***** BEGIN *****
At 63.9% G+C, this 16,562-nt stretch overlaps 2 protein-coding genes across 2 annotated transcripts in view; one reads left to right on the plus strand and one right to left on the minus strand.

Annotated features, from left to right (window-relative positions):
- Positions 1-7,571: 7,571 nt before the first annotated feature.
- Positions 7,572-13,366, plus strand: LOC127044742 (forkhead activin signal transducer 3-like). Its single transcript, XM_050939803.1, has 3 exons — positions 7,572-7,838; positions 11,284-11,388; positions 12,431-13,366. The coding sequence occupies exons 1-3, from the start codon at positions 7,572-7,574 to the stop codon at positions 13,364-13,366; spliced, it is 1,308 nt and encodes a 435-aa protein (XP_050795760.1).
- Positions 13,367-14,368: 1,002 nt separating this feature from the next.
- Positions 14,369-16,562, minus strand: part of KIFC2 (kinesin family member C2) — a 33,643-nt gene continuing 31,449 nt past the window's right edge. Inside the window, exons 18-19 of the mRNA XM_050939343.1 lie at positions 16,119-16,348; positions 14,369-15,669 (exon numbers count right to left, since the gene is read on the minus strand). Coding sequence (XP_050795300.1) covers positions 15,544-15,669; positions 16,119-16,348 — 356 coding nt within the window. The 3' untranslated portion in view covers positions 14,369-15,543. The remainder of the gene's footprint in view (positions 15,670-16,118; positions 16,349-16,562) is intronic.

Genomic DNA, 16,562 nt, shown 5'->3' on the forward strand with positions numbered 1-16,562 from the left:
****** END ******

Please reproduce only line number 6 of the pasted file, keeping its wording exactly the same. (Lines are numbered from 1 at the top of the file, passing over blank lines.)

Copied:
- Positions 14,369-16,562, minus strand: part of KIFC2 (kinesin family member C2) — a 33,643-nt gene continuing 31,449 nt past the window's right edge. Inside the window, exons 18-19 of the mRNA XM_050939343.1 lie at positions 16,119-16,348; positions 14,369-15,669 (exon numbers count right to left, since the gene is read on the minus strand). Coding sequence (XP_050795300.1) covers positions 15,544-15,669; positions 16,119-16,348 — 356 coding nt within the window. The 3' untranslated portion in view covers positions 14,369-15,543. The remainder of the gene's footprint in view (positions 15,670-16,118; positions 16,349-16,562) is intronic.